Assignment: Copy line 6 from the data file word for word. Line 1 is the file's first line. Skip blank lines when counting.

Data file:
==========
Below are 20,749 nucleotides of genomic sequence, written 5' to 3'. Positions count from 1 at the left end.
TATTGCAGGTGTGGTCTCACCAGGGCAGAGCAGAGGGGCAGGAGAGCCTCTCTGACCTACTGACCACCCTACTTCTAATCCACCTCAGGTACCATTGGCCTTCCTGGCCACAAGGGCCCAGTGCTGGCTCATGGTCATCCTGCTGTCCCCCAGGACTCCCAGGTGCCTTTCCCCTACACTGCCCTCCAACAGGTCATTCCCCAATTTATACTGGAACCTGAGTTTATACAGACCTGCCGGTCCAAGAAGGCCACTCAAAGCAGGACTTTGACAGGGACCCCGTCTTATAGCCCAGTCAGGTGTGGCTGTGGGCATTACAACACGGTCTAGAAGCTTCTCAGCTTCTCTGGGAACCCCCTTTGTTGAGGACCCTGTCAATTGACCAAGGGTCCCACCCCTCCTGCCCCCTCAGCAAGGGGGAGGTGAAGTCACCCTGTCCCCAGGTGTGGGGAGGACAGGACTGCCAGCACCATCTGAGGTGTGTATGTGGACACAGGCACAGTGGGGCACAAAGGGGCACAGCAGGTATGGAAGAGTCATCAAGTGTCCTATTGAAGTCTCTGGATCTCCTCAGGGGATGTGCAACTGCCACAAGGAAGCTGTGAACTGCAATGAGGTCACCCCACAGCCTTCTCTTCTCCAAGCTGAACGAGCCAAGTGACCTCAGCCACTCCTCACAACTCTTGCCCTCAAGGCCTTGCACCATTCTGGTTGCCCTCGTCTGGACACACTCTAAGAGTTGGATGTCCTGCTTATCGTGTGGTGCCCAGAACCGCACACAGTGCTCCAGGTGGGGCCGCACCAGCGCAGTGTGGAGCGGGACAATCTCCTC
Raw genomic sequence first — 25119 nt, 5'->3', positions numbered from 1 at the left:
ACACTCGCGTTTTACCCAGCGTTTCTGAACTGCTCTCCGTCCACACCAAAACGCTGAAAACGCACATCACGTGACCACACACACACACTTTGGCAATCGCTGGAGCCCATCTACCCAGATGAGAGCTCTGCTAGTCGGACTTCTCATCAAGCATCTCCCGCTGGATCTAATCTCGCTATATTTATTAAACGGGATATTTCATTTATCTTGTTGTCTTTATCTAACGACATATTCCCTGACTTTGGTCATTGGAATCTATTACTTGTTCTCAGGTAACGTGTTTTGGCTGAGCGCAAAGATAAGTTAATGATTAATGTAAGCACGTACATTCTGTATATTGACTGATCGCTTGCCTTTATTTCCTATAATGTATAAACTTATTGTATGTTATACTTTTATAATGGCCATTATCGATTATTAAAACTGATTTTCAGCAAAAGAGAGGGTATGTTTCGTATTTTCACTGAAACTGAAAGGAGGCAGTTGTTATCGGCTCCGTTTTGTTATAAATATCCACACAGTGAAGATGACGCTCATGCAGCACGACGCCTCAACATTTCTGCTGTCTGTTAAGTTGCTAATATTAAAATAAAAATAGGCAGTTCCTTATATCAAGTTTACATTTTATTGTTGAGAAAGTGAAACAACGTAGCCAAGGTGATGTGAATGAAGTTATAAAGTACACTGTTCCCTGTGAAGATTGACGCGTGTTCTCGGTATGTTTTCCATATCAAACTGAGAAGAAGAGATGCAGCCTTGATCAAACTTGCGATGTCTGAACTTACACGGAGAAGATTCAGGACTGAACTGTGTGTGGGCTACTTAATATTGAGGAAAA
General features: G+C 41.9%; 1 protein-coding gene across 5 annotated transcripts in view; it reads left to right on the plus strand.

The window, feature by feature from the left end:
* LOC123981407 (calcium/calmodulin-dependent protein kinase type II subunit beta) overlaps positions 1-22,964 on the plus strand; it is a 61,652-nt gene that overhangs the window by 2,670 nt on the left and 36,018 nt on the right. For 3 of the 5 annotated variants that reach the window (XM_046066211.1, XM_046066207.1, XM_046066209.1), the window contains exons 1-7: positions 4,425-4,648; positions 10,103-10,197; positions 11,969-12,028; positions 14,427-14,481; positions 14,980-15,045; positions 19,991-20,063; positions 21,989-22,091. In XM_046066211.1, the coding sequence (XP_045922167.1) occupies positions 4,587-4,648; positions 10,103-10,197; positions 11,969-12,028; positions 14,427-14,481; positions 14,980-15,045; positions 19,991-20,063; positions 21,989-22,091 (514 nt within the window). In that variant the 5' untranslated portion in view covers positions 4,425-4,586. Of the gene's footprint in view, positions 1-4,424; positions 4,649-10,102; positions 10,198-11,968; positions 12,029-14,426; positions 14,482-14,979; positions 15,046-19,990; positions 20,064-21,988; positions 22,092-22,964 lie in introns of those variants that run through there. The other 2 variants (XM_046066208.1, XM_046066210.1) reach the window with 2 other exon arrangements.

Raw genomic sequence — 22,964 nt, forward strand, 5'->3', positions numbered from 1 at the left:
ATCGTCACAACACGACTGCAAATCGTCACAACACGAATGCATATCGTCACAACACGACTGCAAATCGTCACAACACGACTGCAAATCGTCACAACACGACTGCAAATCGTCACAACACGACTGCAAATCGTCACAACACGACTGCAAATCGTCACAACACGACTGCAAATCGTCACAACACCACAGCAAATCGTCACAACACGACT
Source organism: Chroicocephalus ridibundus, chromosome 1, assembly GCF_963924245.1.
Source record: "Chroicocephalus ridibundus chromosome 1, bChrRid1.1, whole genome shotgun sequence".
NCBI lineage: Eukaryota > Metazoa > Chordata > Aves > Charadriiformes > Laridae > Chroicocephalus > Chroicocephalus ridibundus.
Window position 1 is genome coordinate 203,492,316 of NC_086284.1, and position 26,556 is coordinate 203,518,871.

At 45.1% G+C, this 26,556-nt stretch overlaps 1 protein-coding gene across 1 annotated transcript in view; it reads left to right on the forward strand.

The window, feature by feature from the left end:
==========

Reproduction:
The window, feature by feature from the left end: